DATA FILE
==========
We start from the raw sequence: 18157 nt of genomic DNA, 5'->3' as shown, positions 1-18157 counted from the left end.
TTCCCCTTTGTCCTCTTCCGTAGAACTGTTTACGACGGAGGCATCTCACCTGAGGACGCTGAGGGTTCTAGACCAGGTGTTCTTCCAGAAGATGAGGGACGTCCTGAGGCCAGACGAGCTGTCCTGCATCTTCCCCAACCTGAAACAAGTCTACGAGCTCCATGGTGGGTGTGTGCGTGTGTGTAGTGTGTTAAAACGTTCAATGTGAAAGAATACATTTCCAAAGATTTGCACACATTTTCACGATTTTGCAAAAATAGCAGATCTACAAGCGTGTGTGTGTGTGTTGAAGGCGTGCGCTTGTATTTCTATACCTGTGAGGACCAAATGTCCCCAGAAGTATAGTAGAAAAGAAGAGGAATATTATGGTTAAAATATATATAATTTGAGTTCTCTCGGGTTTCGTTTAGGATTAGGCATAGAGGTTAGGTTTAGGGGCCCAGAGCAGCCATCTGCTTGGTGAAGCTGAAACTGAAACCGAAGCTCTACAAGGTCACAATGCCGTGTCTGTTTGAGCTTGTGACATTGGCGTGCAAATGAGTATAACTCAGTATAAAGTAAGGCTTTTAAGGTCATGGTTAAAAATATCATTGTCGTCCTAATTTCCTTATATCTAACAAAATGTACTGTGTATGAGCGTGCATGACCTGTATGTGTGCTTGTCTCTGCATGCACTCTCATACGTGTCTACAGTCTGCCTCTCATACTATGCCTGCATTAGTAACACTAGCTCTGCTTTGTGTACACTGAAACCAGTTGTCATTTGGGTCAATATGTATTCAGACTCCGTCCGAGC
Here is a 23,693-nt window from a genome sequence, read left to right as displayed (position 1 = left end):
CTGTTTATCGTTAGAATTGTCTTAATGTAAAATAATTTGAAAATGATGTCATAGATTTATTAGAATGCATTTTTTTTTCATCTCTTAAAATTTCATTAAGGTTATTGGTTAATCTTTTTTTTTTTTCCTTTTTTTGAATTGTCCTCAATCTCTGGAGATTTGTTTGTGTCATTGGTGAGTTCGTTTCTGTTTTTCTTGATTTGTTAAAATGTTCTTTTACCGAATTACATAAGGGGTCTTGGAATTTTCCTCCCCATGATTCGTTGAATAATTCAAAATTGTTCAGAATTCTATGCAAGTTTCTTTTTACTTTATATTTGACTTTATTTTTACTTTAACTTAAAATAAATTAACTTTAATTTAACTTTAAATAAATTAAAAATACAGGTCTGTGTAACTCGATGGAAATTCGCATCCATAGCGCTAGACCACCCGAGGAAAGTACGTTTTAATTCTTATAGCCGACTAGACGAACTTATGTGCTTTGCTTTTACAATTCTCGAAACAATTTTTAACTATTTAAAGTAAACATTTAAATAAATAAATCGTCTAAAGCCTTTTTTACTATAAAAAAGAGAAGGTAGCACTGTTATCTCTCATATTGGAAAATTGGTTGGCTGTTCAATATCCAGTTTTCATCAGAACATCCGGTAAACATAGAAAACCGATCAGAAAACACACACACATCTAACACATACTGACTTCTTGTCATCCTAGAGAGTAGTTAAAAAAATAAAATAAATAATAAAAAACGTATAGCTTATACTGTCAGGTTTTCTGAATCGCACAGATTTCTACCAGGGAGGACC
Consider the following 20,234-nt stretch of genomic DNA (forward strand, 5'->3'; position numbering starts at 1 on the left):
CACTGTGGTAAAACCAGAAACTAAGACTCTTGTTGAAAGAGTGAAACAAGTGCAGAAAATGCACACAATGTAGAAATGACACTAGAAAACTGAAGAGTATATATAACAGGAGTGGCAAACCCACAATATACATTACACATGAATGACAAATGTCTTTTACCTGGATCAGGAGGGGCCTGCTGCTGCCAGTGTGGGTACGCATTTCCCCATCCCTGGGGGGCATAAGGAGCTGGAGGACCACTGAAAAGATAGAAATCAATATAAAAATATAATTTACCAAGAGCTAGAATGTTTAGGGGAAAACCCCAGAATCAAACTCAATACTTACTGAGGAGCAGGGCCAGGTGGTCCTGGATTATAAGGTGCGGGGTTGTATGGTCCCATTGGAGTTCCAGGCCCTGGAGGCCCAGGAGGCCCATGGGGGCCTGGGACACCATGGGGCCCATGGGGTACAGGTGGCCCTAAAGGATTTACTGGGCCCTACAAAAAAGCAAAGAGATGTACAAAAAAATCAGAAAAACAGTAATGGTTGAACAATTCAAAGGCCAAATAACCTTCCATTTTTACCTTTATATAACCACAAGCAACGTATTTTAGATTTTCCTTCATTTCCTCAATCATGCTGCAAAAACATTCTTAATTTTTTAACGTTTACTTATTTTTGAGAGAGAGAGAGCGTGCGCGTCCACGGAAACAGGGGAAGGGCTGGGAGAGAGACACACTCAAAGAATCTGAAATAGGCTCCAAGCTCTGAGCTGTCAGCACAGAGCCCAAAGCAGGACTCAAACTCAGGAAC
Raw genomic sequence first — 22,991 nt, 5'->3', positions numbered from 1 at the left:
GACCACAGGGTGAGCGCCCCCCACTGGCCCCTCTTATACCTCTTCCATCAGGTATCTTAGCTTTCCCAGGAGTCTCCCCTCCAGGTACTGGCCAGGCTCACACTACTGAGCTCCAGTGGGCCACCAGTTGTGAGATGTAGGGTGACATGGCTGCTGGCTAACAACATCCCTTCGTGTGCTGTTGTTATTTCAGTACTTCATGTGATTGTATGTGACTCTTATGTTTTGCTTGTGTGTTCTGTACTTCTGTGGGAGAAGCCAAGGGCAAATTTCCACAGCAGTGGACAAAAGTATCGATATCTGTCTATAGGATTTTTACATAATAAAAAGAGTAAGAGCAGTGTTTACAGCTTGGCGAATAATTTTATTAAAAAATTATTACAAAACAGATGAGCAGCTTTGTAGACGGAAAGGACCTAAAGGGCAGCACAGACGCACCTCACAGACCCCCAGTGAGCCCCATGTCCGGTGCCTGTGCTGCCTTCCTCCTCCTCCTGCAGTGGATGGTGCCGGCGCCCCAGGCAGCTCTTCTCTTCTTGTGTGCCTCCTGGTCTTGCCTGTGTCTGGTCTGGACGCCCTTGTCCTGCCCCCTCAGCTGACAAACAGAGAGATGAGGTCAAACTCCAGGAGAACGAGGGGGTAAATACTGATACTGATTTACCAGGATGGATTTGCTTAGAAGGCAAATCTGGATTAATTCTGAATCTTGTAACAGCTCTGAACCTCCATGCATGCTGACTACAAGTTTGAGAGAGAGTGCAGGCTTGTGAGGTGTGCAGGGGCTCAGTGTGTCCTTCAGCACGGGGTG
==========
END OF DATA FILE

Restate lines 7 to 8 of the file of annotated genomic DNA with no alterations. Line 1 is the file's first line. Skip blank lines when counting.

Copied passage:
Raw genomic sequence first — 22,991 nt, 5'->3', positions numbered from 1 at the left:
GACCACAGGGTGAGCGCCCCCCACTGGCCCCTCTTATACCTCTTCCATCAGGTATCTTAGCTTTCCCAGGAGTCTCCCCTCCAGGTACTGGCCAGGCTCACACTACTGAGCTCCAGTGGGCCACCAGTTGTGAGATGTAGGGTGACATGGCTGCTGGCTAACAACATCCCTTCGTGTGCTGTTGTTATTTCAGTACTTCATGTGATTGTATGTGACTCTTATGTTTTGCTTGTGTGTTCTGTACTTCTGTGGGAGAAGCCAAGGGCAAATTTCCACAGCAGTGGACAAAAGTATCGATATCTGTCTATAGGATTTTTACATAATAAAAAGAGTAAGAGCAGTGTTTACAGCTTGGCGAATAATTTTATTAAAAAATTATTACAAAACAGATGAGCAGCTTTGTAGACGGAAAGGACCTAAAGGGCAGCACAGACGCACCTCACAGACCCCCAGTGAGCCCCATGTCCGGTGCCTGTGCTGCCTTCCTCCTCCTCCTGCAGTGGATGGTGCCGGCGCCCCAGGCAGCTCTTCTCTTCTTGTGTGCCTCCTGGTCTTGCCTGTGTCTGGTCTGGACGCCCTTGTCCTGCCCCCTCAGCTGACAAACAGAGAGATGAGGTCAAACTCCAGGAGAACGAGGGGGTAAATACTGATACTGATTTACCAGGATGGATTTGCTTAGAAGGCAAATCTGGATTAATTCTGAATCTTGTAACAGCTCTGAACCTCCATGCATGCTGACTACAAGTTTGAGAGAGAGTGCAGGCTTGTGAGGTGTGCAGGGGCTCAGTGTGTCCTTCAGCACGGGGTG